The Norman Borlaug Institute is an institution named after possibly the most famous agronomist, who won the Nobel Peace prize after his research revolutionised food yields. He was credited with saving billions of lives from starvation.
The Institute is active in Honduras and is now working to improve the quality of life for Hondurans. It is establishing the Honduran Coffee Academy, a new coffee academy with laboratories that will give face-to-face and virtual training for coffee farmers and job opportunities for the youth in the country.
While the project’s purpose is to benefit all coffee farmers, we are emphasising promoting coffee industry opportunities to Honduran youths. We will also place emphasis on helping women coffee farmers develop the knowledge and skills they need to succeed.Roger Norton, regional director for the Borlaug Institute and director of the Center for Coffee Research and Education
The Borlaug Institute is named after Dr Norman Borlaug, also known as the Father of the Green Revolution and the one who led initiatives worldwide that contributed to extensive increases in agricultural production. The Institute strives to uphold its namesake’s legacy by running projects worldwide that help local communities and “elevate small-holder farmers out of poverty and hunger through agricultural science.”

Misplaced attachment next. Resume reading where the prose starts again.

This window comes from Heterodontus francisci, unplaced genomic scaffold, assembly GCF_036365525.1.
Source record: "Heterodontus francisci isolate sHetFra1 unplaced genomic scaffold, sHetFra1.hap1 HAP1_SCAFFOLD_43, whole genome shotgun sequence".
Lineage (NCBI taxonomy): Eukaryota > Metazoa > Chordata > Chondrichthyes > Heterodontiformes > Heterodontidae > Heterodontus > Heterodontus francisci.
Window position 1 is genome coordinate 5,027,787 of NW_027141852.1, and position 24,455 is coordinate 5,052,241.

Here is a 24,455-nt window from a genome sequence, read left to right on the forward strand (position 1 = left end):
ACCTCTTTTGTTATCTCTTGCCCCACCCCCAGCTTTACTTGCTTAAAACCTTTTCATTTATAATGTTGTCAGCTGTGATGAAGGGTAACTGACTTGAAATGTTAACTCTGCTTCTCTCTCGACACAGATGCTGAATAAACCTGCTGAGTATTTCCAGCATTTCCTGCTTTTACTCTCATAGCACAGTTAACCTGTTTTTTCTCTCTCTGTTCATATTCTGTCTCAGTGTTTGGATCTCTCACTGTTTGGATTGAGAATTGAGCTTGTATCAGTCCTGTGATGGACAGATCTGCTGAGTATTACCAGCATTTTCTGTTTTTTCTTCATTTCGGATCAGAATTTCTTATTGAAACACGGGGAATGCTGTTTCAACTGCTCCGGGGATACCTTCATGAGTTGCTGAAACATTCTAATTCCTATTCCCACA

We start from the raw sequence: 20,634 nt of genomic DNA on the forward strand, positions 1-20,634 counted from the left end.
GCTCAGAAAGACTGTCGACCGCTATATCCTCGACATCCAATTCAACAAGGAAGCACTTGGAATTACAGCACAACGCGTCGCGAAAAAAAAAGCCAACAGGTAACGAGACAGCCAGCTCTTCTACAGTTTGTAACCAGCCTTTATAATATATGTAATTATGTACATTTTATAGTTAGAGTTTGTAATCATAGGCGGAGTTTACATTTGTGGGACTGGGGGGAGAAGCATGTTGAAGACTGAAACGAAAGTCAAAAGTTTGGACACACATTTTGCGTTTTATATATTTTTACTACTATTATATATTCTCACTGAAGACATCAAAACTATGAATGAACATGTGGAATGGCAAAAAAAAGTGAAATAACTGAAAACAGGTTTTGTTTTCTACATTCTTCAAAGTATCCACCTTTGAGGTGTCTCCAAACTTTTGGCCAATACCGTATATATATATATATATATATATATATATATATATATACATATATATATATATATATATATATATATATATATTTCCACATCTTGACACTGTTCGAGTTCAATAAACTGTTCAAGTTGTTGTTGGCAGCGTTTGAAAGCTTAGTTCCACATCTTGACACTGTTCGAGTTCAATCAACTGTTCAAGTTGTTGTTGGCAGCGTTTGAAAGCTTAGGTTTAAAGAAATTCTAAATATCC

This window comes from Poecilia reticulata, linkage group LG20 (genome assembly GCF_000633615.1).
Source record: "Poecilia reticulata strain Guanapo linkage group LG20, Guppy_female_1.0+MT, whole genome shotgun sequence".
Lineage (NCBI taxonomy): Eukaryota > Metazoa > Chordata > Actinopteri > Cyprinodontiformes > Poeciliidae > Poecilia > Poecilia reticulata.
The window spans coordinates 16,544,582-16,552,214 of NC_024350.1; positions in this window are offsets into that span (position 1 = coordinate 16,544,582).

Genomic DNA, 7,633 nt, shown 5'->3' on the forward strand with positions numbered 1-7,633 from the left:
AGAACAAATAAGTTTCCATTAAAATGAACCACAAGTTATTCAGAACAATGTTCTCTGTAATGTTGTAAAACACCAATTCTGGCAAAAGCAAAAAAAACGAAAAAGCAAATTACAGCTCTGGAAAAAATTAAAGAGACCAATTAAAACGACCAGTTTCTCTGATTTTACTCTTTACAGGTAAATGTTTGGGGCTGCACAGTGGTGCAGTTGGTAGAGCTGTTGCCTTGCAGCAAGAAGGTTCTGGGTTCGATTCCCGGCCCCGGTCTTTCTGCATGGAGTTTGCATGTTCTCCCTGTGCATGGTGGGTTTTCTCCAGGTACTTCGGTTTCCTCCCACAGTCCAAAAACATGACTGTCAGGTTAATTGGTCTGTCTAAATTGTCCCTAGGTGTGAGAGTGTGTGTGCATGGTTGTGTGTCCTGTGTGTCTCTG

The project will last five years and is funded by the U.S. Agency for International Development in collaboration with nonprofit ACDI/VOCA. They will offer education in two specially-built laboratories with “the most advanced technologies for coffee processing, roasting, cupping and developing barista skills. It will also implement a complete curriculum related to all aspects of coffee production and the coffee industry, from plant genetics onward.”
The Borlaug Institute has already completed six other coffee-related projects in Africa and Latin America. The Institute hopes to achieve “a positive impact on the Honduran economy, both by improving the country’s vital coffee industry and helping provide additional employment opportunities for Hondurans.”
Others like Tom Hackett, whom Bartalks has interviewed previously, have also recognised the challenges in the country. Hackett is the founder behind DwellingsNow, a charity “that is committed to building homes and changing lives by providing shelter and hope for recipient families as well as a life-changing experience for those involved in the building process.” DwellingsNow builds homes and changes the lives of coffee farmers in Honduras.
Honduras is the largest coffee producer in Central America and the third-largest in Latin America. It’s the fifth biggest coffee producer in the world, producing about 4% of the world’s coffee. More than 100,000 Honduran families are directly involved in the country’s coffee industry.
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